The present study is the first direct, head-to-head comparison of vaccine formulations using three different adjuvants, BCG, MPL-TDM and cationic liposomes, with the same leishmanial antigen for their
efficacy against L. donovani challenge in BALB/c model. BCG and MPL were chosen as adjuvants in this study as they are human-compatible potent inducer of cell-mediated immunity. BCG, being almost the only adjuvant licensed for human use and effective against intracellular pathogen infections, was extensively used in clinical trials of vaccination against CL and VL . Amongst the adjuvants recently approved for human vaccines is MPL, a potent stimulator of Th1 response, being evaluated in clinical trials against various diseases including malaria, tuberculosis and Pexidartinib leishmaniasis . Previous studies from our laboratory established that FK228 cell line cationic liposomes is a potent adjuvant as they have the ability to enhance
protective cell-mediated immune response against experimental VL [15–18]. Thus, cationic liposomes was selected to compare its efficacy with two other human-compatible adjuvants BCG and MPL to confer protection against L. donovani infection. Comparison of the vaccine potentiality of cationic liposomal formulation of LAg with BCG+LAg and MPL-TDM+LAg revealed that all the three vaccines afforded significant protection against challenge with L. donovani. However, Thiazovivin molecular weight cationic liposome was the most potent of the three adjuvants and conferred protection superior to other two adjuvants. The ability of cationic liposomes to induce significant protection with LAg is entirely consistent with results of our previous studies in mice as well as hamster models of VL . However, the level of else protection afforded by this formulation was lower than mice immunized with SLA (soluble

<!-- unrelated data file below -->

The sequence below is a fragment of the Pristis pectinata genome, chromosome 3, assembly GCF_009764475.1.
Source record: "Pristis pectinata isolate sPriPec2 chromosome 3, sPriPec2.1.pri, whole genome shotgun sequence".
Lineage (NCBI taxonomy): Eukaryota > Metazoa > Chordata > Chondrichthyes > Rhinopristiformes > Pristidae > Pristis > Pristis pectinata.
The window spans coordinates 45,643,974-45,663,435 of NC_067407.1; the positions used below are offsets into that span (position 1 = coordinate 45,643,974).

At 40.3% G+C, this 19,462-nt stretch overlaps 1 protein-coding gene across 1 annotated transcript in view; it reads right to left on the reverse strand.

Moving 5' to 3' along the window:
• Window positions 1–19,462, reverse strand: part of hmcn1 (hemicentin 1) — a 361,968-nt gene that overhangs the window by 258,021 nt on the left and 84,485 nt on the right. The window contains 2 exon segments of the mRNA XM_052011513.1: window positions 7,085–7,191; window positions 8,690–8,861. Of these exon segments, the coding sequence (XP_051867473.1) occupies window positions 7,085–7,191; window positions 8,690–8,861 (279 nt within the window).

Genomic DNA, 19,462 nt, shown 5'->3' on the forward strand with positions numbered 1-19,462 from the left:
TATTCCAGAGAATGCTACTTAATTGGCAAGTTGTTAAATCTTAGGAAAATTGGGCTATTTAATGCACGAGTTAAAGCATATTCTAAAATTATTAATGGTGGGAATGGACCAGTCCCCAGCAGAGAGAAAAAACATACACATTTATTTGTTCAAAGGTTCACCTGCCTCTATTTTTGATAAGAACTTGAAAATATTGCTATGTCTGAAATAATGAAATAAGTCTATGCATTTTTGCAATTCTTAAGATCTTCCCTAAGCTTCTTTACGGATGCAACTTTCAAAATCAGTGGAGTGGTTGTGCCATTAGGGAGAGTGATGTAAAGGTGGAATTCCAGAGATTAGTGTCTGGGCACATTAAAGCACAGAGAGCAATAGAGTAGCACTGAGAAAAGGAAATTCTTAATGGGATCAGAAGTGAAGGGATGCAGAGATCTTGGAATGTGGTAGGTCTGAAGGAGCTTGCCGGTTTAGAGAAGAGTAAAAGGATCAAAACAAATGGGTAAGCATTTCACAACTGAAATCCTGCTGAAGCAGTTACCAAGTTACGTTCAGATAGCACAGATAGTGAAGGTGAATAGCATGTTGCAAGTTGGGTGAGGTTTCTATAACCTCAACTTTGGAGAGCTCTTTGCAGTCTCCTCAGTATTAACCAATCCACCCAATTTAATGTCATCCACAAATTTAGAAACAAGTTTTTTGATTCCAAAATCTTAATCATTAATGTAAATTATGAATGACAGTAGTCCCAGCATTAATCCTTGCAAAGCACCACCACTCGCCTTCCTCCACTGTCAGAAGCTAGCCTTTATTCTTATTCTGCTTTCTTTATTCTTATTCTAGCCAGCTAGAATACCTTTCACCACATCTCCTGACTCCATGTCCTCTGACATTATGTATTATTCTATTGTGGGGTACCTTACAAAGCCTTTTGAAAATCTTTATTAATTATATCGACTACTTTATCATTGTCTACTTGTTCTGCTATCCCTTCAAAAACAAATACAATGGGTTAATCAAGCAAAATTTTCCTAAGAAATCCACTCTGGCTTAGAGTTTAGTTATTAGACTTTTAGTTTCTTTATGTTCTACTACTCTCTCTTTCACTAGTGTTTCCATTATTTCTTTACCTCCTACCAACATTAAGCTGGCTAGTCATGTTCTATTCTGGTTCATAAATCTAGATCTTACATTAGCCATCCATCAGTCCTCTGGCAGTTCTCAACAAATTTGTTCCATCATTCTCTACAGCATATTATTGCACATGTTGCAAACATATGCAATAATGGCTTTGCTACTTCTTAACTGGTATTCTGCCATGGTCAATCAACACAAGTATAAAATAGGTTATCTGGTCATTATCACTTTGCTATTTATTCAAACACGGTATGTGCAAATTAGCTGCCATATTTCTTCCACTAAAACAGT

leishmanial antigens) entrapped in these vesicles or LAg entrapped in neutral and cationic DSPC liposomes [16, 27, 29], suggesting entrapment of more immunogenic antigens or optimization of liposomal formulation could influence the efficacy of cationic liposomes. Cationic liposomes was also shown to be a potent adjuvant to enhance immune response against CL . BCG is the most widely used adjuvant in clinical vaccine trials against leishmaniasis including VL. Although the vaccines were found to be safe and immunogenic, the efficacy was not carried over to a protective effect [31, 32]. Reports on the ability of BCG-vaccine to protect against leishmaniasis even in experimental models vary from effective [33, 34] to partial protection [35, 36]. MPL-SE (stable emulsion) has been found to be safe and efficacious against cutaneous and mucosal leishmaniasis in mice, non-human primates and humans when vaccinated with Leishmania-derived recombinant polyprotein Leish-111f or its component proteins [37–39].